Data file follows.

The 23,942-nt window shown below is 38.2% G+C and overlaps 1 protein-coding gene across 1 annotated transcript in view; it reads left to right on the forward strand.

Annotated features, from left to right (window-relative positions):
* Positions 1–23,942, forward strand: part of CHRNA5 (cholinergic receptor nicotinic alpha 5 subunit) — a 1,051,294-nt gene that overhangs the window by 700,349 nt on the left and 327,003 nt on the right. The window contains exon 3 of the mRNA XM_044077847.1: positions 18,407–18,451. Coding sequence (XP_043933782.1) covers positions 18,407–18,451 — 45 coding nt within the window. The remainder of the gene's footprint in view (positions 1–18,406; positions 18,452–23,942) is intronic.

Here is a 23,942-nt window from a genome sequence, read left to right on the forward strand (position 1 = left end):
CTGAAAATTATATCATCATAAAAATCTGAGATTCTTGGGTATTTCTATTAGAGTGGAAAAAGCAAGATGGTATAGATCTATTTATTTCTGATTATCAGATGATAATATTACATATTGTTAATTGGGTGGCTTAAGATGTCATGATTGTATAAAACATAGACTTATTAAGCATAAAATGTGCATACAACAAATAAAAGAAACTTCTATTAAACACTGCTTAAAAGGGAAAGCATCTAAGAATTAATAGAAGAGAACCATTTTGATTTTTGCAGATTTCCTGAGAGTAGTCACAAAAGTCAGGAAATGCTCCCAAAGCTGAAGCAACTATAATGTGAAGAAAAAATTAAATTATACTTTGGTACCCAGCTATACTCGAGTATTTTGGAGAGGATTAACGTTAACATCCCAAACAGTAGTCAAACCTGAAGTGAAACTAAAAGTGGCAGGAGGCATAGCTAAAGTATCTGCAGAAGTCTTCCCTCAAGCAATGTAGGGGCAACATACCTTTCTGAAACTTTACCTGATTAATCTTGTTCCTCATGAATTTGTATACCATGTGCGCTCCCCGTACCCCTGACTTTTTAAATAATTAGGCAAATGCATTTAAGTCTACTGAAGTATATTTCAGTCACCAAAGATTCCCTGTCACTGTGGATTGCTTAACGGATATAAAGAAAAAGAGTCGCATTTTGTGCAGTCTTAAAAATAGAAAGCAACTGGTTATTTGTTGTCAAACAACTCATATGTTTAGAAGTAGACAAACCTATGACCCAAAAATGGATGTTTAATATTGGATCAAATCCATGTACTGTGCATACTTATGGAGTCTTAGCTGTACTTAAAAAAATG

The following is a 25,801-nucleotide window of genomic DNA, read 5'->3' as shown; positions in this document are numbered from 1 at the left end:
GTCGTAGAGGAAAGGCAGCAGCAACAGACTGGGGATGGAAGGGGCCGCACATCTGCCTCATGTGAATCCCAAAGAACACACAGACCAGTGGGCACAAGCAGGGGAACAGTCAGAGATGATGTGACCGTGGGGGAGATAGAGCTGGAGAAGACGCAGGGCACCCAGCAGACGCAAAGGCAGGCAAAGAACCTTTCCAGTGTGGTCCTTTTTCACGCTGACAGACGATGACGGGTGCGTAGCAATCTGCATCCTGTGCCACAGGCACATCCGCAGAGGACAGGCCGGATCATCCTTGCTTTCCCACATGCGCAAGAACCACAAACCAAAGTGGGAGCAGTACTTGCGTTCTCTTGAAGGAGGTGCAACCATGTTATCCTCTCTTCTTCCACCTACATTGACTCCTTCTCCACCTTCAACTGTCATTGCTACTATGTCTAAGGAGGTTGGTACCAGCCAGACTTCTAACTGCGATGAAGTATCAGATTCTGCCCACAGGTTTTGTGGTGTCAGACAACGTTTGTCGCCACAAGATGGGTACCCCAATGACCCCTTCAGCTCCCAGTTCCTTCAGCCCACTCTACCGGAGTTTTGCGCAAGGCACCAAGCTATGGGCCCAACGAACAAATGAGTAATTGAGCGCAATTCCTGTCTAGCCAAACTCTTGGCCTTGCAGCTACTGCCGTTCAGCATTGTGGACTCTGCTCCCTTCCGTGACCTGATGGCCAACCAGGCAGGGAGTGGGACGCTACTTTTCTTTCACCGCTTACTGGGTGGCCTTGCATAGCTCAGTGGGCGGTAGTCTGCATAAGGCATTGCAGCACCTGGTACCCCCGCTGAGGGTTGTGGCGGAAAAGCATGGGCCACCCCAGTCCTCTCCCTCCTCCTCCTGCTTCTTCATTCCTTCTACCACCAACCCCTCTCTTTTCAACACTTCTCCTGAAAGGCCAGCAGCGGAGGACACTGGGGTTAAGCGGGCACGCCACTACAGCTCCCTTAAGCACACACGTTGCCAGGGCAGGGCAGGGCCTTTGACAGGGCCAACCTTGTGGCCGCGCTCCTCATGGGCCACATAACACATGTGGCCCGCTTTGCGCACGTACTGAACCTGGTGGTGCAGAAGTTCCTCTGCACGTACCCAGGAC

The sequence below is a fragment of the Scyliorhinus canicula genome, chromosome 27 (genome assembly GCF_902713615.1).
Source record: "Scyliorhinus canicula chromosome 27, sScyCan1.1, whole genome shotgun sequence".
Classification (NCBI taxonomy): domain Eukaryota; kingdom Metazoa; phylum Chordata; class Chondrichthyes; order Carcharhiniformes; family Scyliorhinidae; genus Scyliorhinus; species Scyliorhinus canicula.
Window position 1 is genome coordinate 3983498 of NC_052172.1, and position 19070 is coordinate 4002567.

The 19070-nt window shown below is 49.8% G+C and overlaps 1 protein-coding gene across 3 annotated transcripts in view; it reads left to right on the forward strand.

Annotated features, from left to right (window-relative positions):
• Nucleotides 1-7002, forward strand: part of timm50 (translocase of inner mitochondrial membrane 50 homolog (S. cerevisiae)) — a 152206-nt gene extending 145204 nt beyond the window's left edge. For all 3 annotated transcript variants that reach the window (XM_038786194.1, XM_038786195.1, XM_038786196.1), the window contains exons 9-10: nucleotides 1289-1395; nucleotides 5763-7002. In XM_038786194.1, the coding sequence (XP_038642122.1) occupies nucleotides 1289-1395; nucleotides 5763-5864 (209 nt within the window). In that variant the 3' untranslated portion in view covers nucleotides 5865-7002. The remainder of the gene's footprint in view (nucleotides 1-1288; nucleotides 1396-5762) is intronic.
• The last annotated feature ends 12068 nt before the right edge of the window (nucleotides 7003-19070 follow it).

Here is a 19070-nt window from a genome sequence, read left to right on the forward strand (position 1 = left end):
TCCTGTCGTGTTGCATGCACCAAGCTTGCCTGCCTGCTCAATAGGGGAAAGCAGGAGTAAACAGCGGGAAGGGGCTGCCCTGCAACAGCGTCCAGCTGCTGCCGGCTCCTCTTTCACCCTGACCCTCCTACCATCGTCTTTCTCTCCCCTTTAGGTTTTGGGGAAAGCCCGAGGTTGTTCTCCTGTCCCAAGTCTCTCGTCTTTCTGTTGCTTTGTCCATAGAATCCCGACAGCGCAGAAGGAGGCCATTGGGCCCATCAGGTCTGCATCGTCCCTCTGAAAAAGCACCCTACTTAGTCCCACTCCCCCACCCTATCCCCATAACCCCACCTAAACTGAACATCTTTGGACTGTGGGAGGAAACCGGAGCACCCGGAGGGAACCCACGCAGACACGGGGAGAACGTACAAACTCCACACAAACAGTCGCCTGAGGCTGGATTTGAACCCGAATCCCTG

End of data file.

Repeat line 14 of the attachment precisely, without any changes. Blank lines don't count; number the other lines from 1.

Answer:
• Nucleotides 1-7002, forward strand: part of timm50 (translocase of inner mitochondrial membrane 50 homolog (S. cerevisiae)) — a 152206-nt gene extending 145204 nt beyond the window's left edge. For all 3 annotated transcript variants that reach the window (XM_038786194.1, XM_038786195.1, XM_038786196.1), the window contains exons 9-10: nucleotides 1289-1395; nucleotides 5763-7002. In XM_038786194.1, the coding sequence (XP_038642122.1) occupies nucleotides 1289-1395; nucleotides 5763-5864 (209 nt within the window). In that variant the 3' untranslated portion in view covers nucleotides 5865-7002. The remainder of the gene's footprint in view (nucleotides 1-1288; nucleotides 1396-5762) is intronic.